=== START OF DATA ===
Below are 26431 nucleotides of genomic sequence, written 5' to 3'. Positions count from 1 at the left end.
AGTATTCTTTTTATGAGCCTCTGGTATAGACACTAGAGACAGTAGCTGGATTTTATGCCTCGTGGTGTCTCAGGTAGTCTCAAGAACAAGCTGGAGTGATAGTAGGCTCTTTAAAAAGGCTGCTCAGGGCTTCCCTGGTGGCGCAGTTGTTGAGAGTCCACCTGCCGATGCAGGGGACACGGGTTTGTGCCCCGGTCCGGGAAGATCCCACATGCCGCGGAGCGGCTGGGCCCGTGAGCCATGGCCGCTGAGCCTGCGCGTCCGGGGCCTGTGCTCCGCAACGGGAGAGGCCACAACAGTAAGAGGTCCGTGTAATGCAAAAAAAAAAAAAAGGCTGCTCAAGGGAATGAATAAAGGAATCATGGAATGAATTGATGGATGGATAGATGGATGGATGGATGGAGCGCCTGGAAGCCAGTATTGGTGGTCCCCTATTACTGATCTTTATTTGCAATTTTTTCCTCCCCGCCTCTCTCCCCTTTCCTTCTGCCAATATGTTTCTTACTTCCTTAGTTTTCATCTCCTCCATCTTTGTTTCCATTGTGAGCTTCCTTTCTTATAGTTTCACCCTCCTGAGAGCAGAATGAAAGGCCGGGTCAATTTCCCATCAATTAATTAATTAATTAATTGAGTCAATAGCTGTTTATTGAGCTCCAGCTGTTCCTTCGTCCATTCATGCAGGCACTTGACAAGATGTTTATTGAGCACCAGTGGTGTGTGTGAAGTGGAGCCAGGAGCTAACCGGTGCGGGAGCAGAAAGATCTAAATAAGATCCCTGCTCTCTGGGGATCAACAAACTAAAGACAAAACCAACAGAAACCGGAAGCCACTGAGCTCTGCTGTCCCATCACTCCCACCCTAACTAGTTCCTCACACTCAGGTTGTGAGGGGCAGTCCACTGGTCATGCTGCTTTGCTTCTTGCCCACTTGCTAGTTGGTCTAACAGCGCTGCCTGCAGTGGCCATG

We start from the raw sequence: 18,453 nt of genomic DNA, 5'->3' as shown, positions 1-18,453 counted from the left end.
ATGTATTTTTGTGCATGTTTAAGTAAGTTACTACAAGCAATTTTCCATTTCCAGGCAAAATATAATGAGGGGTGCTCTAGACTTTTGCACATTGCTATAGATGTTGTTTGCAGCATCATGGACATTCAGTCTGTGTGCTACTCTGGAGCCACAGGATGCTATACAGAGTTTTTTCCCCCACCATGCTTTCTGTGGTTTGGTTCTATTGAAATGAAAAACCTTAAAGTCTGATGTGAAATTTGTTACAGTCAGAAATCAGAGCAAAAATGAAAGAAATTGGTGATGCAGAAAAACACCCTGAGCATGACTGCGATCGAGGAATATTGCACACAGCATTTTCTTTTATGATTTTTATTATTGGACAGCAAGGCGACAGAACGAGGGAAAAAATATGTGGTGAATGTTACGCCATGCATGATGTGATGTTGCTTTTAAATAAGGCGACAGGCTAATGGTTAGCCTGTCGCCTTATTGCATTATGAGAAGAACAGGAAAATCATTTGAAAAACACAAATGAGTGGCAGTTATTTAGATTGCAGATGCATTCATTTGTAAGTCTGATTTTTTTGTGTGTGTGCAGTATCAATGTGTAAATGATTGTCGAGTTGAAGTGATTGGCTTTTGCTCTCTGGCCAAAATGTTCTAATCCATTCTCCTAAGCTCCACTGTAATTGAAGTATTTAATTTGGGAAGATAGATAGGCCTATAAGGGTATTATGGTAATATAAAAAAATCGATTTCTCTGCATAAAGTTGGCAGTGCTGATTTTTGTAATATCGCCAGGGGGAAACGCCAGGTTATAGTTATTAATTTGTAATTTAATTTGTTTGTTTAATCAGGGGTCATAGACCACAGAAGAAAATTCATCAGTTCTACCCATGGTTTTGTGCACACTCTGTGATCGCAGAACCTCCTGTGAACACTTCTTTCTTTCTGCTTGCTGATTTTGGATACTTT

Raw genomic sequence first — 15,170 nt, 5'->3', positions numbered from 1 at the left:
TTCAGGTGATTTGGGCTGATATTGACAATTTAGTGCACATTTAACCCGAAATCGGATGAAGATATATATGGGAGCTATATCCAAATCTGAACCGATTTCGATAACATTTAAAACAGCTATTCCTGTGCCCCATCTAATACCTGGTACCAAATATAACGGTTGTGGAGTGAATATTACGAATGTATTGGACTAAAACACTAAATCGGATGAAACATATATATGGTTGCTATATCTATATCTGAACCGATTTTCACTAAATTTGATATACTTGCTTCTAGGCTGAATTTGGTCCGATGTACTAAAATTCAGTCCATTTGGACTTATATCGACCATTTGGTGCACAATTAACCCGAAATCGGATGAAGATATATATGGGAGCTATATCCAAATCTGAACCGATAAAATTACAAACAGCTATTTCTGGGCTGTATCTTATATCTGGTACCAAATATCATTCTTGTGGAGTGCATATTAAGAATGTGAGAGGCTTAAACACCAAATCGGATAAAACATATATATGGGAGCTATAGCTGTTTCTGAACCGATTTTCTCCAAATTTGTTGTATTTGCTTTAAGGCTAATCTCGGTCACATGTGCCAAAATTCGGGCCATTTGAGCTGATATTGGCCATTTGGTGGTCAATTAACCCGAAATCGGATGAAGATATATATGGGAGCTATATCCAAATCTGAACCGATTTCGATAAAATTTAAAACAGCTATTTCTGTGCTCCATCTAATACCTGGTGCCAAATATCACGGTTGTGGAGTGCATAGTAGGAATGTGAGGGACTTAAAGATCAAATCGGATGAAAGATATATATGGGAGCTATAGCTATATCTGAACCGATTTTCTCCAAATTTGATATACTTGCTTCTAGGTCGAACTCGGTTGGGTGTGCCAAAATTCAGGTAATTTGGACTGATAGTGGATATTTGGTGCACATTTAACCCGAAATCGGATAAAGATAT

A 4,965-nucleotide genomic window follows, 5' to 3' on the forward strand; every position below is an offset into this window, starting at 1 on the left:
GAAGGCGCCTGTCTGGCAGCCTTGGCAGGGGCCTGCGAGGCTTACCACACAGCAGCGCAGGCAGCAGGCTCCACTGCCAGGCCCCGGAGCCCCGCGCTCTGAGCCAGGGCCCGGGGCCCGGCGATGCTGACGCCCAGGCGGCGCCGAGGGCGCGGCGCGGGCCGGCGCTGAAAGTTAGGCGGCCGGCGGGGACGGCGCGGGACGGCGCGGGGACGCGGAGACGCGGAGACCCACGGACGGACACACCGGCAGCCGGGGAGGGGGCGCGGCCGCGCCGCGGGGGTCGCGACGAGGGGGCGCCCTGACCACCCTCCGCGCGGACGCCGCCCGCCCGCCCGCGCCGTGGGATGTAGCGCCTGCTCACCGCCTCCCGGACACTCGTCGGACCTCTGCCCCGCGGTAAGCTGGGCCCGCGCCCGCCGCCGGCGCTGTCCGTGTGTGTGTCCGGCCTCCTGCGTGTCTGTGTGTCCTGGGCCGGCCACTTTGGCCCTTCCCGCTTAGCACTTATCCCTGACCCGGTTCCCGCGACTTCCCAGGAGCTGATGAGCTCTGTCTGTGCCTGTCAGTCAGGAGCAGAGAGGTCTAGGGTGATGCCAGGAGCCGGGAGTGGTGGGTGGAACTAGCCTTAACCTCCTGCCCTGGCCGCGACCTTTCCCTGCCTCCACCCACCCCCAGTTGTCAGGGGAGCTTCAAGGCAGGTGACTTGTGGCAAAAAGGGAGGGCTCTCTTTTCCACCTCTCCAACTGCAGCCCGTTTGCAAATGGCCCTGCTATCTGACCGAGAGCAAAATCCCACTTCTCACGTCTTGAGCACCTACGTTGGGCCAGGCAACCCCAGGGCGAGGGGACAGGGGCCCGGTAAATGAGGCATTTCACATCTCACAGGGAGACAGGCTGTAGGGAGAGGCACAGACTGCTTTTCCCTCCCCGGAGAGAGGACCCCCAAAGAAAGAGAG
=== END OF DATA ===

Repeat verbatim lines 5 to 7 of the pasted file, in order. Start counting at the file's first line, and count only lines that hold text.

Raw genomic sequence first — 15,170 nt, 5'->3', positions numbered from 1 at the left:
TTCAGGTGATTTGGGCTGATATTGACAATTTAGTGCACATTTAACCCGAAATCGGATGAAGATATATATGGGAGCTATATCCAAATCTGAACCGATTTCGATAACATTTAAAACAGCTATTCCTGTGCCCCATCTAATACCTGGTACCAAATATAACGGTTGTGGAGTGAATATTACGAATGTATTGGACTAAAACACTAAATCGGATGAAACATATATATGGTTGCTATATCTATATCTGAACCGATTTTCACTAAATTTGATATACTTGCTTCTAGGCTGAATTTGGTCCGATGTACTAAAATTCAGTCCATTTGGACTTATATCGACCATTTGGTGCACAATTAACCCGAAATCGGATGAAGATATATATGGGAGCTATATCCAAATCTGAACCGATAAAATTACAAACAGCTATTTCTGGGCTGTATCTTATATCTGGTACCAAATATCATTCTTGTGGAGTGCATATTAAGAATGTGAGAGGCTTAAACACCAAATCGGATAAAACATATATATGGGAGCTATAGCTGTTTCTGAACCGATTTTCTCCAAATTTGTTGTATTTGCTTTAAGGCTAATCTCGGTCACATGTGCCAAAATTCGGGCCATTTGAGCTGATATTGGCCATTTGGTGGTCAATTAACCCGAAATCGGATGAAGATATATATGGGAGCTATATCCAAATCTGAACCGATTTCGATAAAATTTAAAACAGCTATTTCTGTGCTCCATCTAATACCTGGTGCCAAATATCACGGTTGTGGAGTGCATAGTAGGAATGTGAGGGACTTAAAGATCAAATCGGATGAAAGATATATATGGGAGCTATAGCTATATCTGAACCGATTTTCTCCAAATTTGATATACTTGCTTCTAGGTCGAACTCGGTTGGGTGTGCCAAAATTCAGGTAATTTGGACTGATAGTGGATATTTGGTGCACATTTAACCCGAAATCGGATAAAGATAT

A 4,965-nucleotide genomic window follows, 5' to 3' on the forward strand; every position below is an offset into this window, starting at 1 on the left: